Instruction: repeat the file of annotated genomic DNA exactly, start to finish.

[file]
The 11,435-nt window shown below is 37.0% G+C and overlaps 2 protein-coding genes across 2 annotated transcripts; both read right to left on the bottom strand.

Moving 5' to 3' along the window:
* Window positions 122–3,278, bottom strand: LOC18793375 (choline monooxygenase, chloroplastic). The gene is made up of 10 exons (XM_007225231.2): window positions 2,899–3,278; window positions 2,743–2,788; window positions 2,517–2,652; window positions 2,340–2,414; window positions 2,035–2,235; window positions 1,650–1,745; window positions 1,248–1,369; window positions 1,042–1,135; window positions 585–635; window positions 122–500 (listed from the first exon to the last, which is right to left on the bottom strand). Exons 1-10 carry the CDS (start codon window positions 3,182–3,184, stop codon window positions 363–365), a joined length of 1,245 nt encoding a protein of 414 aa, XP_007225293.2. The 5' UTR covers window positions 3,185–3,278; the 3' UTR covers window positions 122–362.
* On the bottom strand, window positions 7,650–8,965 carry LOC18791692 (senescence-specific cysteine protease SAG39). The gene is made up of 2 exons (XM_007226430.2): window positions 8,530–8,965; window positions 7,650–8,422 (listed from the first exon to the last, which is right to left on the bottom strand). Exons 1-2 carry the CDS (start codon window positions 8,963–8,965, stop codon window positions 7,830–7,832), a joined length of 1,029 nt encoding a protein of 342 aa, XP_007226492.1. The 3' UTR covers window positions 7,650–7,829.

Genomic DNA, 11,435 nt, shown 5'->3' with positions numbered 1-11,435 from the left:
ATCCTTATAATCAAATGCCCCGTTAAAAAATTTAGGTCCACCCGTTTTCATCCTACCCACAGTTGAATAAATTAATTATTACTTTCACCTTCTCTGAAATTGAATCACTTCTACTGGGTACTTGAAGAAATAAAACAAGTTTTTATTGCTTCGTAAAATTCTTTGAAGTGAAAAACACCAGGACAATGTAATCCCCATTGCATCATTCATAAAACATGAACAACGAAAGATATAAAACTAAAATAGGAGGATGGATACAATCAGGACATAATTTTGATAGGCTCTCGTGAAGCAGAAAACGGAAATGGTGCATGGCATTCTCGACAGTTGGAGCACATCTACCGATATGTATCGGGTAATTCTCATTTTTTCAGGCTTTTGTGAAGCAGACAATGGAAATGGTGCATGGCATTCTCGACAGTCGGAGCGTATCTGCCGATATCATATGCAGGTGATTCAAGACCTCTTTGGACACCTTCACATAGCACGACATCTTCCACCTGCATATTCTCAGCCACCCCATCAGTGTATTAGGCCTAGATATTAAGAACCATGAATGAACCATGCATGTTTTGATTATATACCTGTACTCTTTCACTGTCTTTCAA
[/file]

The 11,435-nt window shown below is 37.0% G+C and overlaps 2 protein-coding genes across 2 annotated transcripts; both read right to left on the bottom strand.

Moving 5' to 3' along the window:
* Window positions 122–3,278, bottom strand: LOC18793375 (choline monooxygenase, chloroplastic). The gene is made up of 10 exons (XM_007225231.2): window positions 2,899–3,278; window positions 2,743–2,788; window positions 2,517–2,652; window positions 2,340–2,414; window positions 2,035–2,235; window positions 1,650–1,745; window positions 1,248–1,369; window positions 1,042–1,135; window positions 585–635; window positions 122–500 (listed from the first exon to the last, which is right to left on the bottom strand). Exons 1-10 carry the CDS (start codon window positions 3,182–3,184, stop codon window positions 363–365), a joined length of 1,245 nt encoding a protein of 414 aa, XP_007225293.2. The 5' UTR covers window positions 3,185–3,278; the 3' UTR covers window positions 122–362.
* On the bottom strand, window positions 7,650–8,965 carry LOC18791692 (senescence-specific cysteine protease SAG39). The gene is made up of 2 exons (XM_007226430.2): window positions 8,530–8,965; window positions 7,650–8,422 (listed from the first exon to the last, which is right to left on the bottom strand). Exons 1-2 carry the CDS (start codon window positions 8,963–8,965, stop codon window positions 7,830–7,832), a joined length of 1,029 nt encoding a protein of 342 aa, XP_007226492.1. The 3' UTR covers window positions 7,650–7,829.

Genomic DNA, 11,435 nt, shown 5'->3' with positions numbered 1-11,435 from the left:
ATCCTTATAATCAAATGCCCCGTTAAAAAATTTAGGTCCACCCGTTTTCATCCTACCCACAGTTGAATAAATTAATTATTACTTTCACCTTCTCTGAAATTGAATCACTTCTACTGGGTACTTGAAGAAATAAAACAAGTTTTTATTGCTTCGTAAAATTCTTTGAAGTGAAAAACACCAGGACAATGTAATCCCCATTGCATCATTCATAAAACATGAACAACGAAAGATATAAAACTAAAATAGGAGGATGGATACAATCAGGACATAATTTTGATAGGCTCTCGTGAAGCAGAAAACGGAAATGGTGCATGGCATTCTCGACAGTTGGAGCACATCTACCGATATGTATCGGGTAATTCTCATTTTTTCAGGCTTTTGTGAAGCAGACAATGGAAATGGTGCATGGCATTCTCGACAGTCGGAGCGTATCTGCCGATATCATATGCAGGTGATTCAAGACCTCTTTGGACACCTTCACATAGCACGACATCTTCCACCTGCATATTCTCAGCCACCCCATCAGTGTATTAGGCCTAGATATTAAGAACCATGAATGAACCATGCATGTTTTGATTATATACCTGTACTCTTTCACTGTCTTTCAA